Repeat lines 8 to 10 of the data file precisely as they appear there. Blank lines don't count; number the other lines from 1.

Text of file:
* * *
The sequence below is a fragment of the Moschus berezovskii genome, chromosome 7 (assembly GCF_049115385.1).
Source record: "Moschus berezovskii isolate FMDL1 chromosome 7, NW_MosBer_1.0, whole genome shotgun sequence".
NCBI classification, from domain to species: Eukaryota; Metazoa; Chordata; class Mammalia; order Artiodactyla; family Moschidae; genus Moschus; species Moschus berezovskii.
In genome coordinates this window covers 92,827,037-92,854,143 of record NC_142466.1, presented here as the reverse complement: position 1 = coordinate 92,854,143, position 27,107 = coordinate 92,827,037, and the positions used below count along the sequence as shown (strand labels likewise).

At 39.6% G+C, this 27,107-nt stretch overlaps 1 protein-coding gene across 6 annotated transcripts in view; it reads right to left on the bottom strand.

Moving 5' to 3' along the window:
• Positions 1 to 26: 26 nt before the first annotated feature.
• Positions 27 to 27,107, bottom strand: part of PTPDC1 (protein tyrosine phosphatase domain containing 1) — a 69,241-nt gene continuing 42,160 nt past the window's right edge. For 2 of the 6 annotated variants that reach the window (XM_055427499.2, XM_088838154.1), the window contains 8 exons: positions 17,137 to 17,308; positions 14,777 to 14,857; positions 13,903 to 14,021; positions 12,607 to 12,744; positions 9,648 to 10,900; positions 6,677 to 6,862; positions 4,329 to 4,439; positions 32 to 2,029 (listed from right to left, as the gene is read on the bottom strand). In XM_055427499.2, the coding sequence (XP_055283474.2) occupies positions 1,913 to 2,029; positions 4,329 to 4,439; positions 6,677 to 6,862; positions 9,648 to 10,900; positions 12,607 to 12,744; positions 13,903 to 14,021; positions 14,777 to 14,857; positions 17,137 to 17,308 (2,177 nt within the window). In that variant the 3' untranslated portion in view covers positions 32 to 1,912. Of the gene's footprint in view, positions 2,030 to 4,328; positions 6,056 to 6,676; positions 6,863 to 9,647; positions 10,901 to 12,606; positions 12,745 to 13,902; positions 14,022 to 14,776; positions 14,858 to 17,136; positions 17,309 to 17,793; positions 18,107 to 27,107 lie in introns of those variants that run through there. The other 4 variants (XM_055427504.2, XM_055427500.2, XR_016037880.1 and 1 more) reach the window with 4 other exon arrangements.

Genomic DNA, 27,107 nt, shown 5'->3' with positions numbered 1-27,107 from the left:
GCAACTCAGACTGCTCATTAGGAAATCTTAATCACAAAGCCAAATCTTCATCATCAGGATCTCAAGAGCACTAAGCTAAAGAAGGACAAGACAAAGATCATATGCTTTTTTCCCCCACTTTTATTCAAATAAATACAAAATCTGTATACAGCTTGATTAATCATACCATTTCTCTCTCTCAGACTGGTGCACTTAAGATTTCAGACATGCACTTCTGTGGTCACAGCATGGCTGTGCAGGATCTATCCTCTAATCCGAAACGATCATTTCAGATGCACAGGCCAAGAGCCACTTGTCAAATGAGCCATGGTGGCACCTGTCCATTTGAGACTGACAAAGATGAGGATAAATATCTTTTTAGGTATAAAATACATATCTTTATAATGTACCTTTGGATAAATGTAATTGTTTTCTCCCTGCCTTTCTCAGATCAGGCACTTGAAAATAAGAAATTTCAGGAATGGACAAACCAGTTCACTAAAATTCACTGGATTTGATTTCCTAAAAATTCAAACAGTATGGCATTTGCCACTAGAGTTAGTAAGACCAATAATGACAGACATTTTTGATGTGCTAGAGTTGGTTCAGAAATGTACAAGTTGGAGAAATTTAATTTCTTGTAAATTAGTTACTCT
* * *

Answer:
• Positions 27 to 27,107, bottom strand: part of PTPDC1 (protein tyrosine phosphatase domain containing 1) — a 69,241-nt gene continuing 42,160 nt past the window's right edge. For 2 of the 6 annotated variants that reach the window (XM_055427499.2, XM_088838154.1), the window contains 8 exons: positions 17,137 to 17,308; positions 14,777 to 14,857; positions 13,903 to 14,021; positions 12,607 to 12,744; positions 9,648 to 10,900; positions 6,677 to 6,862; positions 4,329 to 4,439; positions 32 to 2,029 (listed from right to left, as the gene is read on the bottom strand). In XM_055427499.2, the coding sequence (XP_055283474.2) occupies positions 1,913 to 2,029; positions 4,329 to 4,439; positions 6,677 to 6,862; positions 9,648 to 10,900; positions 12,607 to 12,744; positions 13,903 to 14,021; positions 14,777 to 14,857; positions 17,137 to 17,308 (2,177 nt within the window). In that variant the 3' untranslated portion in view covers positions 32 to 1,912. Of the gene's footprint in view, positions 2,030 to 4,328; positions 6,056 to 6,676; positions 6,863 to 9,647; positions 10,901 to 12,606; positions 12,745 to 13,902; positions 14,022 to 14,776; positions 14,858 to 17,136; positions 17,309 to 17,793; positions 18,107 to 27,107 lie in introns of those variants that run through there. The other 4 variants (XM_055427504.2, XM_055427500.2, XR_016037880.1 and 1 more) reach the window with 4 other exon arrangements.

Genomic DNA, 27,107 nt, shown 5'->3' with positions numbered 1-27,107 from the left:
GCAACTCAGACTGCTCATTAGGAAATCTTAATCACAAAGCCAAATCTTCATCATCAGGATCTCAAGAGCACTAAGCTAAAGAAGGACAAGACAAAGATCATATGCTTTTTTCCCCCACTTTTATTCAAATAAATACAAAATCTGTATACAGCTTGATTAATCATACCATTTCTCTCTCTCAGACTGGTGCACTTAAGATTTCAGACATGCACTTCTGTGGTCACAGCATGGCTGTGCAGGATCTATCCTCTAATCCGAAACGATCATTTCAGATGCACAGGCCAAGAGCCACTTGTCAAATGAGCCATGGTGGCACCTGTCCATTTGAGACTGACAAAGATGAGGATAAATATCTTTTTAGGTATAAAATACATATCTTTATAATGTACCTTTGGATAAATGTAATTGTTTTCTCCCTGCCTTTCTCAGATCAGGCACTTGAAAATAAGAAATTTCAGGAATGGACAAACCAGTTCACTAAAATTCACTGGATTTGATTTCCTAAAAATTCAAACAGTATGGCATTTGCCACTAGAGTTAGTAAGACCAATAATGACAGACATTTTTGATGTGCTAGAGTTGGTTCAGAAATGTACAAGTTGGAGAAATTTAATTTCTTGTAAATTAGTTACTCT